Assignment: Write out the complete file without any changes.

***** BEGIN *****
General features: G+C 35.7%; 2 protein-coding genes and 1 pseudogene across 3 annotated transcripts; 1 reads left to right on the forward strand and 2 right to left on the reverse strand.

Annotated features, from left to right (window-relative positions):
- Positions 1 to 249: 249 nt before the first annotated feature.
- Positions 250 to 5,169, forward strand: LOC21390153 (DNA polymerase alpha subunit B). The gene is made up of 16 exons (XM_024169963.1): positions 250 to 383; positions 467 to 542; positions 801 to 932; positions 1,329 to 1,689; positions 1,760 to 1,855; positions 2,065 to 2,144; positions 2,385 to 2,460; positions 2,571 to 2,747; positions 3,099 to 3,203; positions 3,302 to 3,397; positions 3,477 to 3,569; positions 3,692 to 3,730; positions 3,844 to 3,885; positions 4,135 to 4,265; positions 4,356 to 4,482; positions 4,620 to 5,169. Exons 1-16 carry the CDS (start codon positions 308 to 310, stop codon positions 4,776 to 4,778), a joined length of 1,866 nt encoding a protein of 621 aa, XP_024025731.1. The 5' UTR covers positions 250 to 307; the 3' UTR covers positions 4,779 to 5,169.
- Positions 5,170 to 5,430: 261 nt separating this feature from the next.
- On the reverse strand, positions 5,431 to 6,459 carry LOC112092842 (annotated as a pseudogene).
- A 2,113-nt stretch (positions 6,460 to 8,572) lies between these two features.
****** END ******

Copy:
General features: G+C 35.7%; 2 protein-coding genes and 1 pseudogene across 3 annotated transcripts; 1 reads left to right on the forward strand and 2 right to left on the reverse strand.

Annotated features, from left to right (window-relative positions):
- Positions 1 to 249: 249 nt before the first annotated feature.
- Positions 250 to 5,169, forward strand: LOC21390153 (DNA polymerase alpha subunit B). The gene is made up of 16 exons (XM_024169963.1): positions 250 to 383; positions 467 to 542; positions 801 to 932; positions 1,329 to 1,689; positions 1,760 to 1,855; positions 2,065 to 2,144; positions 2,385 to 2,460; positions 2,571 to 2,747; positions 3,099 to 3,203; positions 3,302 to 3,397; positions 3,477 to 3,569; positions 3,692 to 3,730; positions 3,844 to 3,885; positions 4,135 to 4,265; positions 4,356 to 4,482; positions 4,620 to 5,169. Exons 1-16 carry the CDS (start codon positions 308 to 310, stop codon positions 4,776 to 4,778), a joined length of 1,866 nt encoding a protein of 621 aa, XP_024025731.1. The 5' UTR covers positions 250 to 307; the 3' UTR covers positions 4,779 to 5,169.
- Positions 5,170 to 5,430: 261 nt separating this feature from the next.
- On the reverse strand, positions 5,431 to 6,459 carry LOC112092842 (annotated as a pseudogene).
- A 2,113-nt stretch (positions 6,460 to 8,572) lies between these two features.